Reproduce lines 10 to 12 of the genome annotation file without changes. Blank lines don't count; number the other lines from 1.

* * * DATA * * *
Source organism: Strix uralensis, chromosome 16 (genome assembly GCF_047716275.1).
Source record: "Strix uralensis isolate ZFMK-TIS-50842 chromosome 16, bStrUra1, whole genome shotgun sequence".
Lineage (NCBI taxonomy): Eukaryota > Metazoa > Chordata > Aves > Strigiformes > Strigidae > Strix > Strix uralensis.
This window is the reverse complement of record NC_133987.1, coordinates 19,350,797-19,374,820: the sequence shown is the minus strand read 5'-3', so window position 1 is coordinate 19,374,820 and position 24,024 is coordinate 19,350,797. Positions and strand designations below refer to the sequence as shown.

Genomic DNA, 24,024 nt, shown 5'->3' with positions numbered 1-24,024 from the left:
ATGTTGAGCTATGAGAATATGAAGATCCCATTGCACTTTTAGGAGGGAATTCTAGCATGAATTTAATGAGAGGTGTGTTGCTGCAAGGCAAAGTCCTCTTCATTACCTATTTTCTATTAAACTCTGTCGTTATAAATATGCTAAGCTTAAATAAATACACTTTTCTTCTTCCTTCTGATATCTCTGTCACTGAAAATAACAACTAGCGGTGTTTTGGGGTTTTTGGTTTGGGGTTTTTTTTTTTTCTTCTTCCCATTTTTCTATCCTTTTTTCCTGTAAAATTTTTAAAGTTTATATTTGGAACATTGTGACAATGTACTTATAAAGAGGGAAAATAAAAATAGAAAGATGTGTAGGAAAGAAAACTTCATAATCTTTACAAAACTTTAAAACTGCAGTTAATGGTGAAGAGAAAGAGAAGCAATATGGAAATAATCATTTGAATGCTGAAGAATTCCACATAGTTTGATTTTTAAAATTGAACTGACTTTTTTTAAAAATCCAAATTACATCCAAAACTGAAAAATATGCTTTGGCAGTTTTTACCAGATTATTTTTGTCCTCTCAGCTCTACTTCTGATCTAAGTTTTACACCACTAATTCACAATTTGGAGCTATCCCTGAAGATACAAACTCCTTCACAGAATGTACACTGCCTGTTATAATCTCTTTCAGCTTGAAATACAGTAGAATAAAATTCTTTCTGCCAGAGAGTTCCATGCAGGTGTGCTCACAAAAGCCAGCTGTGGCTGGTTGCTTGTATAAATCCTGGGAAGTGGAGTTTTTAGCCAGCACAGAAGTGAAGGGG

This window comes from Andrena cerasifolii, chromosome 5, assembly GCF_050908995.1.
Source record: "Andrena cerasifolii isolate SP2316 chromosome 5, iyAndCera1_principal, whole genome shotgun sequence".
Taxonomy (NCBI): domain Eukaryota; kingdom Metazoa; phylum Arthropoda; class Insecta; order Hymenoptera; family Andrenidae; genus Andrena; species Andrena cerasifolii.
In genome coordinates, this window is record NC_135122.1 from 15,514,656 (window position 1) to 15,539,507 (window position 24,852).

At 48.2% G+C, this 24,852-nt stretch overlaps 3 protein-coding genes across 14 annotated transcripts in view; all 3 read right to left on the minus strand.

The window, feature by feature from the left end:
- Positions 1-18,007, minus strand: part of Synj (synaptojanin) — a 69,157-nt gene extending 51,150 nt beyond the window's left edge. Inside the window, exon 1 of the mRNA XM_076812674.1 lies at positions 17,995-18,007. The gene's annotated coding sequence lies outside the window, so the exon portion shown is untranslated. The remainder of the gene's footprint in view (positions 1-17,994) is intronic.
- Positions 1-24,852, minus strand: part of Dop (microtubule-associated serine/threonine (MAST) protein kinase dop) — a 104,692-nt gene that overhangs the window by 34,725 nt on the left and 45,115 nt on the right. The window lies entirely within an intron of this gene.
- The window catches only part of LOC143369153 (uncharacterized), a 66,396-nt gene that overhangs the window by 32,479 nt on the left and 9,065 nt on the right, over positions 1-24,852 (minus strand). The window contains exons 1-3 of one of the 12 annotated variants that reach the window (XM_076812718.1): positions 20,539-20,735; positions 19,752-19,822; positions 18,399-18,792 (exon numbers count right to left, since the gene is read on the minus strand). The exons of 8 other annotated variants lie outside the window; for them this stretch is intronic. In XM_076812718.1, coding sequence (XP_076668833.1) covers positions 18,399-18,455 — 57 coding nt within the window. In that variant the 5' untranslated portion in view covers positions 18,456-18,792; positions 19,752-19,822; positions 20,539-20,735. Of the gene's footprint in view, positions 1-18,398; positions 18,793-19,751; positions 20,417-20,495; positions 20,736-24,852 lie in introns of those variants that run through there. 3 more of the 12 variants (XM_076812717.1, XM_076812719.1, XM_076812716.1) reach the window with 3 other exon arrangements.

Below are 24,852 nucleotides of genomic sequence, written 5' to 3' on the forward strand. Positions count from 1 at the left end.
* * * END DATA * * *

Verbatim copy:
In genome coordinates, this window is record NC_135122.1 from 15,514,656 (window position 1) to 15,539,507 (window position 24,852).

At 48.2% G+C, this 24,852-nt stretch overlaps 3 protein-coding genes across 14 annotated transcripts in view; all 3 read right to left on the minus strand.

The window, feature by feature from the left end: